Tsunami warning? Check for yourself

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New coastal warning system announced for Coastalwatch website next year

Monday night’s tsunami warning for Australia’s southeast coastline following an undersea earthquake off New Zealand has prompted Coastalwatch, a coast and ocean monitoring website, to release details of a new feature where the public can check the danger levels of beaches for themselves.

CoastalCOMS, Coastalwatch's Coastal Conditions Monitoring System, which provides an automated real-time observation and data service for coastal monitoring to aid Federal and State tourism boards, councils, public safety agencies and coastal professionals, expects to have its CoastSAFE Alive link online this time next year.

Chris Lane, CoastalCOMS founder, explained the technology that will help people decide when and where to swim every day of the year.

"CoastSAFE Alive is a real-time assessment tool for beaches and the coastal environment, utilising a network of shore-mounted video cameras," said Lane.

"The vision from the camera network provides a comprehensive database of beach conditions that will help lifeguards and lifesavers determine beach safety, pinpoint swimming risks and enable them to compare crowd numbers.

"These variables, along with data gained from the cameras, will either increase or decrease risk indexes on beaches, which will then give the public an indication of where and when to swim.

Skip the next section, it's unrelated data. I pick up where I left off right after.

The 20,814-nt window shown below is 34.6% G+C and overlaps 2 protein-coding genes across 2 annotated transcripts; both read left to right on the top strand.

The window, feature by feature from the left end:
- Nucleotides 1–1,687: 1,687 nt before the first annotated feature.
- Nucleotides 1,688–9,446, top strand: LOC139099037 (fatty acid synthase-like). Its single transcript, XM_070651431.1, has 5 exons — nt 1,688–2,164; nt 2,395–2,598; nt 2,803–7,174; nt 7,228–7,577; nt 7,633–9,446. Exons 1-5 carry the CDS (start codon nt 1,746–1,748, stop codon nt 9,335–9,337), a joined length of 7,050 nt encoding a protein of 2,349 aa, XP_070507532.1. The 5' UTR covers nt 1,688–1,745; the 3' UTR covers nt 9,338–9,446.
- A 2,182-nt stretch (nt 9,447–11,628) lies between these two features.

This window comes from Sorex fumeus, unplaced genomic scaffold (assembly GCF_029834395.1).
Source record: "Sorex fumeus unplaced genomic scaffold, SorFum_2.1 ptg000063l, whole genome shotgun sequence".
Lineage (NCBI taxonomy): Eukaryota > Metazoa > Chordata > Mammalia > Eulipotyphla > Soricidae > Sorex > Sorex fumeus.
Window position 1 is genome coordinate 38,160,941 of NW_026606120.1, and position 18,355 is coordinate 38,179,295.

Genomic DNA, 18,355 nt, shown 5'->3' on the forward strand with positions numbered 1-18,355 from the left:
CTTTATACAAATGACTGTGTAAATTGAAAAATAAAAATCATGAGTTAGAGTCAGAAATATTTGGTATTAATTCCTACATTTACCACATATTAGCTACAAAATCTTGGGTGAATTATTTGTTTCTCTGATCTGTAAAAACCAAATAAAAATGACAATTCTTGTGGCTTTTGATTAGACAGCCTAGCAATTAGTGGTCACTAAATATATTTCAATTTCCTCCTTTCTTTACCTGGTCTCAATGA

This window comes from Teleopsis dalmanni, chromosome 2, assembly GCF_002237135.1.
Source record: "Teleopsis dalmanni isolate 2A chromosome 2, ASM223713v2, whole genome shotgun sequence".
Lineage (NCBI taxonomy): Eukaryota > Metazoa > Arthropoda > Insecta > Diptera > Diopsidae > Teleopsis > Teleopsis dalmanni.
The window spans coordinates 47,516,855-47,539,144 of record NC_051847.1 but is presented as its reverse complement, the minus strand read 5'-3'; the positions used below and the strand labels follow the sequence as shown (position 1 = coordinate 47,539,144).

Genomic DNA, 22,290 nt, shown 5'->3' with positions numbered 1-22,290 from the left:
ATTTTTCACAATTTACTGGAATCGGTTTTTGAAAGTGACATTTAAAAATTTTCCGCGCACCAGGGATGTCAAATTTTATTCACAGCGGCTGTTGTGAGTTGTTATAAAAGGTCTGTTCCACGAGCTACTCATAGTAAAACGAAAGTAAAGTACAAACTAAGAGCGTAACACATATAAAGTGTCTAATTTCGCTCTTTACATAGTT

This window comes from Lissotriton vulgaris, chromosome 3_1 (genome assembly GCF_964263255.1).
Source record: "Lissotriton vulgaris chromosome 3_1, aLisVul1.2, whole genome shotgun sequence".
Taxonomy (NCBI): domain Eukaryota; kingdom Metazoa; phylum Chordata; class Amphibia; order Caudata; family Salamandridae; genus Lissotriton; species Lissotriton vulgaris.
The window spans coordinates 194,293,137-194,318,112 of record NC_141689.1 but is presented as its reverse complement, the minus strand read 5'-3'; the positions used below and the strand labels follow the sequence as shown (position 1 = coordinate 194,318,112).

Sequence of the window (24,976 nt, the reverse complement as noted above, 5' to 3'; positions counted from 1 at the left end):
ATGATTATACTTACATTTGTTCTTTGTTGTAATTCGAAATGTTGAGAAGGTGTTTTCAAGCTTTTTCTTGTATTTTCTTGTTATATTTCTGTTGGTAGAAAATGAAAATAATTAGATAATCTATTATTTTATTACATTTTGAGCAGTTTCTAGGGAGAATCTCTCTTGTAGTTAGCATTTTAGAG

"The risk index will be automatically adjusted for warnings that are released on a regional basis. So in the future, for example, the risk index on South East coast beaches after the tsunami would be closer to 10 (the most dangerous) than one (the safest). The CoastSAFE Alive system could then form part of the alert system used by lifeguards and coastal management authorities to manage public safety on our beaches," Lane said.

CoastalCOMS said it received a $1 million Smart State Innovation Projects Fund grant from the Queensland Government in August 2008 to develop the new technology and will hold an international workshop in September to take it worldwide. The coastal engineering and surf lifesaving experts will attend the workshop to look at the progress of the technology, and provide ideas and suggestions to CoastalCOMS on how the technology could be improved or enhanced in order to be useful worldwide.

CoastalCOMS said it is developing the CoastSAFE Alive technology in conjunction with Griffith University, Surf Life Saving Australia and Surf Life Saving Queensland with assistance from the Gold Coast City Council.

For more information, visit www.coastalwatch.com

 


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